The settlement requires GIB, LLC, which does business under the name Brazilian Blowout, to cease deceptive advertising that describes two of its popular products as formaldehyde-free and safe. The company must also make significant changes to its website and pay $600,000 in fees, penalties and costs.

“California laws protect consumers and workers and give them fair notice about the health risks associated with the products they use,” said Attorney General Harris. “This settlement requires the company to disclose any hazard so that Californians can make more informed decisions.”

Today’s settlement is the first government enforceable action in the United States to address the exposures to formaldehyde gas associated with Brazilian Blowout products. It is also the first law enforcement action under California’s Safe Cosmetics Act, a right-to-know law enacted in 2005.

In November 2010, the Attorney General’s office filed suit against GIB, LLC for violating five state laws, including deceptive advertising and failure to provide consumers with warnings about the presence of a carcinogen in its products.

The settlement covers two products used in a popular salon hair straightening process, the “Brazilian Blowout Acai Smoothing Solution” and the “Brazilian Blowout Professional Smoothing Solution”.

The complaint alleged the two products contained formaldehyde but were labeled “formaldehyde free.”
Proposition 65 requires businesses to notify Californians about certain exposures to chemicals in the products they purchase. Formaldehyde is on the Proposition 65 list of chemicals known to cause cancer.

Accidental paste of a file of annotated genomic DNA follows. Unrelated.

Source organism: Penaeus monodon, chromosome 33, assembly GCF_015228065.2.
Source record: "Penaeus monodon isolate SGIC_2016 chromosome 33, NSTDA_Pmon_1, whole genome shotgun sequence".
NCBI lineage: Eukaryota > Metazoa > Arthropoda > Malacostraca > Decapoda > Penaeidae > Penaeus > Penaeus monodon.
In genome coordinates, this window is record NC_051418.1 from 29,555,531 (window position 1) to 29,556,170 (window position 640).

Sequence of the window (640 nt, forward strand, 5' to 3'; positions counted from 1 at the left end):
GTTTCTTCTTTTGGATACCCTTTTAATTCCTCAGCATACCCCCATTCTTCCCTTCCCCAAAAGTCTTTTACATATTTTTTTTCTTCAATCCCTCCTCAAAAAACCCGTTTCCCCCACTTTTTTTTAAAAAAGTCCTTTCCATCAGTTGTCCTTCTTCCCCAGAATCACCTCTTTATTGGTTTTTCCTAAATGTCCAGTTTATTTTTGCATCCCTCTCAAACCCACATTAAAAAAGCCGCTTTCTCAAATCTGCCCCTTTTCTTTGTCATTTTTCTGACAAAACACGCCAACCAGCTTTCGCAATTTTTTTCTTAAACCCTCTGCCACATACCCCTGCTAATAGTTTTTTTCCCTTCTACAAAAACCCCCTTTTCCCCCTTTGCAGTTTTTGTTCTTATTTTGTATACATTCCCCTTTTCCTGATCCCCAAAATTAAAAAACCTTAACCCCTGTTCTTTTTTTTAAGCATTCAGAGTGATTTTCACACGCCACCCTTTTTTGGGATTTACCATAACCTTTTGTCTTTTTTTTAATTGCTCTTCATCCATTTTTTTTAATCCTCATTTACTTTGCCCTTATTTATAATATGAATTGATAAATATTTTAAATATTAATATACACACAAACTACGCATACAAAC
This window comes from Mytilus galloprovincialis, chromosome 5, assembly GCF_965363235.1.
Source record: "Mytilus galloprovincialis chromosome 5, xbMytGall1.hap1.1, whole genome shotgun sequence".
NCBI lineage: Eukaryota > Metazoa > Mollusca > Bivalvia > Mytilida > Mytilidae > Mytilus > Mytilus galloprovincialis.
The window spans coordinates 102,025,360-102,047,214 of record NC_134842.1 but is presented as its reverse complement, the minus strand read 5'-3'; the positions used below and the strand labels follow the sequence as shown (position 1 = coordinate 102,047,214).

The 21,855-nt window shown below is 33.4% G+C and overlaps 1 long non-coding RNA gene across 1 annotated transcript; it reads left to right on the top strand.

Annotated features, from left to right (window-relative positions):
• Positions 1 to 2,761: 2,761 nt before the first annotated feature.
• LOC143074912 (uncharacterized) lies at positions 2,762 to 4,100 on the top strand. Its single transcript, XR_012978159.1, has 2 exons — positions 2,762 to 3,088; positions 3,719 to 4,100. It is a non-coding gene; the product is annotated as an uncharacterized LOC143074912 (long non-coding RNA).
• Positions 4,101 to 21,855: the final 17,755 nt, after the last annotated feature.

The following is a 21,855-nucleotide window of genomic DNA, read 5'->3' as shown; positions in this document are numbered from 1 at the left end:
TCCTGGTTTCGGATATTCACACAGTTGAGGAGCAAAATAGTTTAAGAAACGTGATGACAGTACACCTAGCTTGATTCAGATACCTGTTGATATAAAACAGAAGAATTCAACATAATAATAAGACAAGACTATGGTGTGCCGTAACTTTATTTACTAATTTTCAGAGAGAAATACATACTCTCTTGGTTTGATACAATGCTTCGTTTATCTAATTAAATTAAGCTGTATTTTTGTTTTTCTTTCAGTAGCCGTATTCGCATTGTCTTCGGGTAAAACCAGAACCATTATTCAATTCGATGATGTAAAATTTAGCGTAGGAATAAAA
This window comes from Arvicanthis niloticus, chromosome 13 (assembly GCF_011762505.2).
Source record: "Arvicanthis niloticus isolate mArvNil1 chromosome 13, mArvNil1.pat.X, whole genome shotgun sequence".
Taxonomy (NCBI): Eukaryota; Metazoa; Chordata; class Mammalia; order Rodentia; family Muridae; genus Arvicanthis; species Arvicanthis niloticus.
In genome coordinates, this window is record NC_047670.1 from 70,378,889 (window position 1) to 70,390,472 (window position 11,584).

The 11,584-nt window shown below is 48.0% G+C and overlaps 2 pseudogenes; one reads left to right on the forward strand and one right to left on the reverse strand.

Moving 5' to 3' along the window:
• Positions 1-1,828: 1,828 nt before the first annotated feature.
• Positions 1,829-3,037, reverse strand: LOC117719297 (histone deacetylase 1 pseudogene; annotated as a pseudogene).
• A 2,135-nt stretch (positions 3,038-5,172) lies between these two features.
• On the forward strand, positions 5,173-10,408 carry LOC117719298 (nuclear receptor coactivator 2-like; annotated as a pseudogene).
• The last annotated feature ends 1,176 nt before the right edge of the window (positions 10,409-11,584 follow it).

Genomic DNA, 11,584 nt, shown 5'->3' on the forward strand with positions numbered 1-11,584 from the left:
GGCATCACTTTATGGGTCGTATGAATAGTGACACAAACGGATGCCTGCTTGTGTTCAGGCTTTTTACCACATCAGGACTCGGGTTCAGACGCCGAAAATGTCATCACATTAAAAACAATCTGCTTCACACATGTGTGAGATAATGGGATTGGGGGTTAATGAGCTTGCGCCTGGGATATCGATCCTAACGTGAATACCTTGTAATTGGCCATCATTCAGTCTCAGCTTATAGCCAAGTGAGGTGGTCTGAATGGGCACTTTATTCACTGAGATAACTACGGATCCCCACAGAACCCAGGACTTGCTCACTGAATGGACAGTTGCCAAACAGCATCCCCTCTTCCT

The complaint alleged that that GIB – the manufacturer of the Brazilian Blowout products – did not inform customers or workers that formaldehyde gas was being released during a Brazilian Blowout treatment, and therefore product users did not take steps to reduce their exposure, such as increasing ventilation. Under the terms of the settlement, GIB is required to:

– Produce a complete and accurate safety information sheet on the two products that includes a Proposition 65 cancer warning; distribute this information to recent product purchasers who may still have product on hand; and distribute it with all future product shipments. The revised safety information sheet — known as a “Material Safety Data Sheet,” or MSDS — will be posted on the company’s web site.

– Affix “CAUTION” stickers to the bottles of the two products to inform stylists of the emission of formaldehyde gas and the need for precautionary measures, including adequate ventilation.

– Cease deceptive advertising of the products as formaldehyde-free and safe; engage in substantial corrective advertising, including honest communications to sales staff regarding product risks; and change numerous aspects of Brazilian Blowout’s web site content.

– Retest the two products for total smog-forming chemicals (volatile organic compounds) at two Department of Justice-approved laboratories, and work with DOJ and the Air Resources Board to ensure that those products comply with state air quality regulations.

– Report the presence of formaldehyde in its products to the Safe Cosmetics Program at the Department of Public Health.

– Disclose refund policies to consumers before the products are purchased.

– Require proof of professional licensing before selling “salon use only” products to stylists.

GIB will also pay $300,000 in Proposition 65 civil penalties, and $300,000 to reimburse the Attorney General’s office fees and costs.